Montgomery Bus Boycott Forces Desegregation
The year 1955 was a frustrating time for many people involved in the struggle for civil rights in the United States. The United States Supreme Court had already ruled the previous year that segregation in public schools was illegal. And a full nine years had already passed since the same court had ruled against segregation on interstate buses. However, change was slow to come in many areas of the country, particularly the South.
Montgomery Bus System an Example of Institutional Racism
Institutional racism occurs when an organization or governing body operates under a policy that discriminates between different people based on race or ethnicity. The public transportation system in Montgomery, Alabama, was a clear example of institutional racism. The back section of the bus was designated for African Americans, while the front was reserved for white passengers. Black passengers had to enter through the front doors, pay the fare, exit the front doors, and reenter through the rear doors. In addition, if the white section of the bus was full and another white passenger boarded, any black passengers in the first row of the “colored” section were required to move back one row to make room for the white passenger, regardless of whether or not seating was available for them.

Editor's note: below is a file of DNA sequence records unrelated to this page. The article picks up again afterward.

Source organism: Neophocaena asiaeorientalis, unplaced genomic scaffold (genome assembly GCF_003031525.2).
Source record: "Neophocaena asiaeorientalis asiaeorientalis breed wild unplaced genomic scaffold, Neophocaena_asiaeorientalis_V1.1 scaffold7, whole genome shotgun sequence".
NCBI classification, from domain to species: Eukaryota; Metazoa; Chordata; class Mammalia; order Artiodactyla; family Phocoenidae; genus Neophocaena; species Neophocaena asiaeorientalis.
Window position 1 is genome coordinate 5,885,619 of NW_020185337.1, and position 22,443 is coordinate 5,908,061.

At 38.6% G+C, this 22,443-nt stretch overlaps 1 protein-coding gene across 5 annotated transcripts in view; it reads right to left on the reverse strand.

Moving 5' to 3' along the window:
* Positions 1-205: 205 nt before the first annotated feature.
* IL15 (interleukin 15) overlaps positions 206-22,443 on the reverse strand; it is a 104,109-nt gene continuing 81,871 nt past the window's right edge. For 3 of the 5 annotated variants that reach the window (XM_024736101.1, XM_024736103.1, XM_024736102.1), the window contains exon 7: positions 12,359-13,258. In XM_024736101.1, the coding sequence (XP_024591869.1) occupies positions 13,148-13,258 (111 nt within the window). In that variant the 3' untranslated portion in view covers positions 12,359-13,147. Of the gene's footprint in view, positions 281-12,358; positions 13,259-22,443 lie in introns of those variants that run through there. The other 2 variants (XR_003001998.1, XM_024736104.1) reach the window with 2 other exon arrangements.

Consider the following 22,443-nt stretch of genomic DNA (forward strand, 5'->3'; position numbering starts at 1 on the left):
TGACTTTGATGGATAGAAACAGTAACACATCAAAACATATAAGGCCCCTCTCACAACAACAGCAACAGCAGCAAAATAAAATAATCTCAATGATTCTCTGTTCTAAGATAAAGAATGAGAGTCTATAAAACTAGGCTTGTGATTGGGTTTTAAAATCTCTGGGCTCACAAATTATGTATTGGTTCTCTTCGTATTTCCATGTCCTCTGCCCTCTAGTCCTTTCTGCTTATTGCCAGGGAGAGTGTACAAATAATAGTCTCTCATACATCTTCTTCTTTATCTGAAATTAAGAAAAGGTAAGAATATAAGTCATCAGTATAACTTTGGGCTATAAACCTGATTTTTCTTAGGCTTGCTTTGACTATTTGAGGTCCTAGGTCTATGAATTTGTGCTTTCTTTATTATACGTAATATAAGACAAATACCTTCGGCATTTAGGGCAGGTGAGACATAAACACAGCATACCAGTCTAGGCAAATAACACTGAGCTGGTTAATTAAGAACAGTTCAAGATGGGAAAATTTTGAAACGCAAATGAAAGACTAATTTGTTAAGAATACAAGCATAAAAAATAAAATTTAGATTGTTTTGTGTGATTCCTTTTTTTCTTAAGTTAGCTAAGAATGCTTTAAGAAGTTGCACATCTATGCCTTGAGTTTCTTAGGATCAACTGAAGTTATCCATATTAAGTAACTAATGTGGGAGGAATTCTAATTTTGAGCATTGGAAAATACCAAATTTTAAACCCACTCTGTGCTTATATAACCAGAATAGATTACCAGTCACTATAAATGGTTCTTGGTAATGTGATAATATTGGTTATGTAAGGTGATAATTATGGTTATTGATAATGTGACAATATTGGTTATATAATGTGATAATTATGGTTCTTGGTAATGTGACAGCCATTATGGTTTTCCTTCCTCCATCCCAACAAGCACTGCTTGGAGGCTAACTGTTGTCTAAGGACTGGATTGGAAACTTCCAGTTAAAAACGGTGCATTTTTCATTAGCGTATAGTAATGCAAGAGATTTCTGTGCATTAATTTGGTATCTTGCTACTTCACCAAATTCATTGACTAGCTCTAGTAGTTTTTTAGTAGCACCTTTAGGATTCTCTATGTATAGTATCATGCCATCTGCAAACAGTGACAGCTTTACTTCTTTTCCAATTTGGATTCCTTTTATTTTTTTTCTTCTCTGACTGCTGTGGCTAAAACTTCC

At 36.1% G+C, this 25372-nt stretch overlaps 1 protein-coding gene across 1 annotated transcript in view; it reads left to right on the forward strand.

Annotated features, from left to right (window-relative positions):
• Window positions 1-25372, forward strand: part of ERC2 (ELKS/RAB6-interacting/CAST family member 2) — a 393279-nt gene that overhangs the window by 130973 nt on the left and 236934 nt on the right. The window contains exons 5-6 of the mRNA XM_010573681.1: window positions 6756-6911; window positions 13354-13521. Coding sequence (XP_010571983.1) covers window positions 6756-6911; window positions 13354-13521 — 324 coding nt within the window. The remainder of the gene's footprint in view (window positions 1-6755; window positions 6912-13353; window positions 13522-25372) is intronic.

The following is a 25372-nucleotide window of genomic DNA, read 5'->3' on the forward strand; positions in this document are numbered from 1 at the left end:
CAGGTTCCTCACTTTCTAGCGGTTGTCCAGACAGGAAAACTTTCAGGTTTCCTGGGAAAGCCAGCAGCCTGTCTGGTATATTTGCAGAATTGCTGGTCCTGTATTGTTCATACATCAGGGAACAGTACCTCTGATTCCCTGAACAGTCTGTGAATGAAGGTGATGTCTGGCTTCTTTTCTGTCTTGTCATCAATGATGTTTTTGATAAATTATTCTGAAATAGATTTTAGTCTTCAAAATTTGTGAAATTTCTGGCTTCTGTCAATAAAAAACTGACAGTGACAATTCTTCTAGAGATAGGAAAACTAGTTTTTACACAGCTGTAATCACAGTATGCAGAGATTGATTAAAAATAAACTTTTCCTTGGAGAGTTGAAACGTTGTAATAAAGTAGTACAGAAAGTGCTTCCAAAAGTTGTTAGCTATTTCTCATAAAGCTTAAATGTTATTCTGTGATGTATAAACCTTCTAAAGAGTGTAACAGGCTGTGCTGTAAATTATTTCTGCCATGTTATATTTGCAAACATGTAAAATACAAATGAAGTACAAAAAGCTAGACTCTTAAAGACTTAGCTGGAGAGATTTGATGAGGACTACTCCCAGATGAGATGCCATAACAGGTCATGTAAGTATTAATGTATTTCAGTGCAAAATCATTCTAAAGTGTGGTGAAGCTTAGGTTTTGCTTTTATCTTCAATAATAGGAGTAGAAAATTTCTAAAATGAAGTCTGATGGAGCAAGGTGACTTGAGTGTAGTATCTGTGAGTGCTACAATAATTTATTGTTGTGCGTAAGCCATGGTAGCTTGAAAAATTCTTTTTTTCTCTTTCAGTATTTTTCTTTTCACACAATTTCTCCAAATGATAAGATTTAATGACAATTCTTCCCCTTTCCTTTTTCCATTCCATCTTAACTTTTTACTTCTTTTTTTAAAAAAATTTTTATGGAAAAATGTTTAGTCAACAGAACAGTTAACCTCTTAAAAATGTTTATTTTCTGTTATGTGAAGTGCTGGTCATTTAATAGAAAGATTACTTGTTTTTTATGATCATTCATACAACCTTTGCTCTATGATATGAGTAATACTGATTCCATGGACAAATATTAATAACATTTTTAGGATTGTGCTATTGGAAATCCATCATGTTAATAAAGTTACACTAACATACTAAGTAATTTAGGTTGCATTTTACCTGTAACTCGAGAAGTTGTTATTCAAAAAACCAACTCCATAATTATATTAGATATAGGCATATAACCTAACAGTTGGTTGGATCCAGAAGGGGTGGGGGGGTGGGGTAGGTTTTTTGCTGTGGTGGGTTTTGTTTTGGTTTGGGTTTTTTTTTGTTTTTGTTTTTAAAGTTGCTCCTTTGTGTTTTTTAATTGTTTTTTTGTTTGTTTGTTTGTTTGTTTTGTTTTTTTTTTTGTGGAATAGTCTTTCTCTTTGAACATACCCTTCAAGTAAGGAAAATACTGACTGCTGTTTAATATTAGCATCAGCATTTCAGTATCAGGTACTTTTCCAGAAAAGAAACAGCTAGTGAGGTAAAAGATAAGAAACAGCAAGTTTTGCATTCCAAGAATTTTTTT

Black passengers who failed to obey these unfair rules could be thrown off the bus or arrested. In the 1950s, as more and more African Americans recognized the unfairness of the rules, conflicts between black passengers and Montgomery bus drivers became increasingly common. On March 2, 1955, a fifteen-year-old high school student named Claudette Colvin refused to give up her seat for boarding white passengers. She was arrested and taken to jail. In April of the same year, a thirty-six-year-old housewife named Aurelia Browder was arrested under similar circumstances. On October 21, an eighteen-year-old named Mary Louise Smith was arrested for not giving up her seat to a white woman.